Gregory Pendennis Library Of Black Sorcery

Archive for the ‘Phil Baker’ Category

Phil Baker – The Devil is a Gentleman: The Life and Times of Dennis Wheatley

Posted by demonik on November 21, 2009

Phil Baker – The Devil is a Gentleman: The Life and Times of Dennis Wheatley (Dedalus, October 31st, 2009)

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Cover design: Jonathan Barker

Blurb
One of the giants of popular fiction, with total sales of around fifty million books, Dennis Wheatley held twentieth-century Britain spellbound. His Black Magic novels like The Devil Rides Out created an oddly seductive and luxurious vision of Satanism, but in reality he was as interested in politics as occultism. Wheatley was closely involved with the secret intelligence community, and this powerfully researched study shows just how directly this drove his work, from his unlikely warnings about the menace of Satanic Trade Unionism to his role in a British scheme to engineer a revival of Islam.

Drawing on a wealth of unpublished material, Phil Baker examines Wheatley’s key friendship with a fraudster named Eric Gordon Tombe, and uncovers the full story of his sensational 1922 murder. Baker also explores Wheatley’s relationships with occult figures such as Rollo Ahmed, Aleister Crowley, and the Reverend Montague Summers, the shady priest and demonologist who inspired the memorably evil character of Canon Copely-Syle, in To The Devil – A Daughter.

Like Sax Rohmer and John Buchan, Wheatley has now moved from being perceived as dated to positively vintage, and this groundbreaking biography offers a major reassessment of his significance and status.

for more info click on the cute little Dedalus logo;

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Fortean Times #256 (Dec. 2009): Wheatley!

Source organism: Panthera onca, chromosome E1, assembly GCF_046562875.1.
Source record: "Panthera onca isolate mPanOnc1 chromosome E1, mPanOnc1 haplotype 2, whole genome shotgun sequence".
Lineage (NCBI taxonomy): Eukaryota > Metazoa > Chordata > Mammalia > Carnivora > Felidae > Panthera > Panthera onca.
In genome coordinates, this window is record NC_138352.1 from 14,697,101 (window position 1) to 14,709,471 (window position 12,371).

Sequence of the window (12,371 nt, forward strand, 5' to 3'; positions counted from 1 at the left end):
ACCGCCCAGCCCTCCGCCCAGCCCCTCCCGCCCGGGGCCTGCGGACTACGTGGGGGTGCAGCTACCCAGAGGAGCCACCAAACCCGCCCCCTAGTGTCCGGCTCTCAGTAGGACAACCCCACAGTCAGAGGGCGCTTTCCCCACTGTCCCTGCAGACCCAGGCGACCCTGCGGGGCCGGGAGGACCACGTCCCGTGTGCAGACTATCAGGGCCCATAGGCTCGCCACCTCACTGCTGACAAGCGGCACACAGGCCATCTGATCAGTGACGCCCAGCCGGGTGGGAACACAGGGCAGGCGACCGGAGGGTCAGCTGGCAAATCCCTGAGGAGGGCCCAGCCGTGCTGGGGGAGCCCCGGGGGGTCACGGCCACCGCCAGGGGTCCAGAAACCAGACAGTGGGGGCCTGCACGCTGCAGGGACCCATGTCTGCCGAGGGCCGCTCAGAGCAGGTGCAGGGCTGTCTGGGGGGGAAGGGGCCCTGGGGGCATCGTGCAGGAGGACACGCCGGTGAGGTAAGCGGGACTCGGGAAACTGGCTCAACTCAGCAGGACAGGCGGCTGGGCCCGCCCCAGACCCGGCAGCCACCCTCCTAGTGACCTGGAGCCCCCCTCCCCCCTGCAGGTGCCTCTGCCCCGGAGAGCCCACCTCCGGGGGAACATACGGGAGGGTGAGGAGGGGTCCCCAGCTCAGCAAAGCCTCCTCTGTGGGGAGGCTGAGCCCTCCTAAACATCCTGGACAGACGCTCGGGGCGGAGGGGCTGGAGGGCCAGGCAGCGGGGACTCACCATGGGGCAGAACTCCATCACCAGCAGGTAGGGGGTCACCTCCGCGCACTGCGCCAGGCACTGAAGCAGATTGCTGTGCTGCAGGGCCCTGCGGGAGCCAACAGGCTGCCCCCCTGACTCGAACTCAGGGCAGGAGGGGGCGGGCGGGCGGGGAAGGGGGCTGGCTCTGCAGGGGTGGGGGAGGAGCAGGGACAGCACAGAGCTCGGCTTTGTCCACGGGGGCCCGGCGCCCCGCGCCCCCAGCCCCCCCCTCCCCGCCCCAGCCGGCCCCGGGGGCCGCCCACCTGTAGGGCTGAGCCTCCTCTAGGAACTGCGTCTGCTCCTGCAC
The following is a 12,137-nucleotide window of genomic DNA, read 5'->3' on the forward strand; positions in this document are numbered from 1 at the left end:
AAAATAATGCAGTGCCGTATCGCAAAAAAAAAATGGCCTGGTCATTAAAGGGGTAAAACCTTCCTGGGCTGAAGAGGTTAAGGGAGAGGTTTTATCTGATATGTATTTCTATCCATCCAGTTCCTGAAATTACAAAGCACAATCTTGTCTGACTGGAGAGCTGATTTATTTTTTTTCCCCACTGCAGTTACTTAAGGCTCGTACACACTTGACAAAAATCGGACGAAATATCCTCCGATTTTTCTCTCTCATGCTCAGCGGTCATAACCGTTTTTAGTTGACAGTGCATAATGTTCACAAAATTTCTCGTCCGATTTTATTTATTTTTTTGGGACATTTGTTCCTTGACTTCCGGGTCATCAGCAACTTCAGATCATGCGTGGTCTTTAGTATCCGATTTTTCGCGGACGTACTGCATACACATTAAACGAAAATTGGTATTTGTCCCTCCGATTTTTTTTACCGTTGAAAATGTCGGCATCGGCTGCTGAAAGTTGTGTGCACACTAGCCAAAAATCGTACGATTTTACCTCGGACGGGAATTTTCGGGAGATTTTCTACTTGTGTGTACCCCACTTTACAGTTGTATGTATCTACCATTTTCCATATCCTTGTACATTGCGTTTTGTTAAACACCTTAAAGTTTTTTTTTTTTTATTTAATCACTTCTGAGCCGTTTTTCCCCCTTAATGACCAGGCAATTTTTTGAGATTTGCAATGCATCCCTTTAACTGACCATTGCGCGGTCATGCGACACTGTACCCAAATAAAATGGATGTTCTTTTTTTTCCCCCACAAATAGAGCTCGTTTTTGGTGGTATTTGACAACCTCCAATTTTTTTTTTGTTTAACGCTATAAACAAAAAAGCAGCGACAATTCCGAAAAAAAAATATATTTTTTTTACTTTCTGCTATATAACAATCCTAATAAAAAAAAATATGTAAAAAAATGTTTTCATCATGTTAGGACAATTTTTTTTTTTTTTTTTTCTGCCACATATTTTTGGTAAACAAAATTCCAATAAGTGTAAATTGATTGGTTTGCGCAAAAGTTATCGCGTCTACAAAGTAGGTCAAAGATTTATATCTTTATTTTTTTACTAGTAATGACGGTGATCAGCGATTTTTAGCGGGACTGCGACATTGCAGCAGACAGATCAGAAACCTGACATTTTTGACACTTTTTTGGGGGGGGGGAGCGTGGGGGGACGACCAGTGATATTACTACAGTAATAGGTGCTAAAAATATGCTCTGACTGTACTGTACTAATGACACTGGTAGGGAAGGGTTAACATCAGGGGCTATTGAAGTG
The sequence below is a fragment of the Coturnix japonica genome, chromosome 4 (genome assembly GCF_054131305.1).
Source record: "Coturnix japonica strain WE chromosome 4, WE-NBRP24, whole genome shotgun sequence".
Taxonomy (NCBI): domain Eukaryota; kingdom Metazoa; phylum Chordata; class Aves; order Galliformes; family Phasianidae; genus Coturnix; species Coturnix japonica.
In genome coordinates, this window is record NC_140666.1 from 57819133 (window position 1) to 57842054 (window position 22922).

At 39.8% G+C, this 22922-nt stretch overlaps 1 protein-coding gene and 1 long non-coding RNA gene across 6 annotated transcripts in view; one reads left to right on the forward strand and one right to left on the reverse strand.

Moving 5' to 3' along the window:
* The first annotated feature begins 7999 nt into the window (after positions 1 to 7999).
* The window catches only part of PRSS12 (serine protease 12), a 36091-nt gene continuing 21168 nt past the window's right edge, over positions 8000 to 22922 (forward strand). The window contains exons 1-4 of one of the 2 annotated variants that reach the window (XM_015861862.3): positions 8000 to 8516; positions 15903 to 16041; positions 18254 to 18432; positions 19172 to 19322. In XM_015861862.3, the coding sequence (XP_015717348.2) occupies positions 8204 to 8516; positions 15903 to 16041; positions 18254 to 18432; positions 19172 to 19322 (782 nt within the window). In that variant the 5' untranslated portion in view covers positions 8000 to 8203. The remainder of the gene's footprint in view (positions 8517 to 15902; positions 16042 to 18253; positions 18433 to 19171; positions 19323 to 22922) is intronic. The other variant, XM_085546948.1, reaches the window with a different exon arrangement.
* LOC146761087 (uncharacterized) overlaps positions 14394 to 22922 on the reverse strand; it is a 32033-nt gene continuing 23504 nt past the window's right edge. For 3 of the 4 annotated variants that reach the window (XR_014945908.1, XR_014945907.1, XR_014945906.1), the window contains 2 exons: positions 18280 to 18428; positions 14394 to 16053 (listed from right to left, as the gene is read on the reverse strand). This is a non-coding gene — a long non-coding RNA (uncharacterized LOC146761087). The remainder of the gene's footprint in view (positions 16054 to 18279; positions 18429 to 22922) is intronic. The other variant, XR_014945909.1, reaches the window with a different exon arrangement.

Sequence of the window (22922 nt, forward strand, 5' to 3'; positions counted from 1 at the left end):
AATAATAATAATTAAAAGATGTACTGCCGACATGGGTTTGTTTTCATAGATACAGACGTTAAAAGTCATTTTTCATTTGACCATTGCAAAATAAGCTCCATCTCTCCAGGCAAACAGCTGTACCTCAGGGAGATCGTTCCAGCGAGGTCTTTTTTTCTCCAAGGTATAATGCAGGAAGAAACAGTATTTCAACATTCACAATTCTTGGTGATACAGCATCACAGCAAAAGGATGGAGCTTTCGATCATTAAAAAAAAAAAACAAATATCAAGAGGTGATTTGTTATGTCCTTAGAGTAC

Posted by demonik on November 21, 2009

David Stton (ed.) – Fortean Times #256 (Dec. 2009)

Yep, something of a mini-Wheatley special! Even the editorial by David Sutton et al is mainly devoted to “Britain’s Occult Uncle”‘s scary A Letter To Posterity. Best of all, lead feature, Dennis And All His Works is by Phil Baker himself and serves as an intriguing taster for the biography as the five pages of text concern themselves with the interesting stuff, namely the Black Magic novels and Wheatley’s commendable WWII exploits as a deception planner and propagandist. Mr. Baker suggests that Wheatley wasn’t quite the expert on black sorcery he made himself out to be (i gather he’s far more explicit in the biog), but most modern Occultists, however loathe they are to admit it, probably got into the game via a dogeared copy of The Devil Rides Out. In passing, Mr. Baker also detects the Wheatley influence on June Johns’ Black Magic Today and Sandra Shulman’s The Degenerates, both “published by iconic paperback imprint New English Library which also published Richard Allen’s Skinhead books.” Considering the little space at his disposal, Mr. Baker works in plenty of tantalising snippets including the true identity of ‘Conky Bill, and the revelation that Wheatley & chums perpetrated a ‘Linda Lovecraft’ style scam in the Daily Mail when they introduced glamourous socialite Ermintrude Wraxwell to the gossip column (“next day, offers started coming in from agents and film companies. Had we named a real girl, we could have made a fortune from her.”). Even the flame girl covers get a paragraph! Also, from nowhere, Curtain Of Fear and Such Power Is Dangerous have abseiled to near the top of my wants list although, admittedly, perhaps not for the reasons DW would’ve wished.

Somebody up there likes us because as an added bonus, there’s another six pager, this one by Stewart T. Stanyard, celebrating fiftieth anniversary of Rod Serling’s Twilight Zone.

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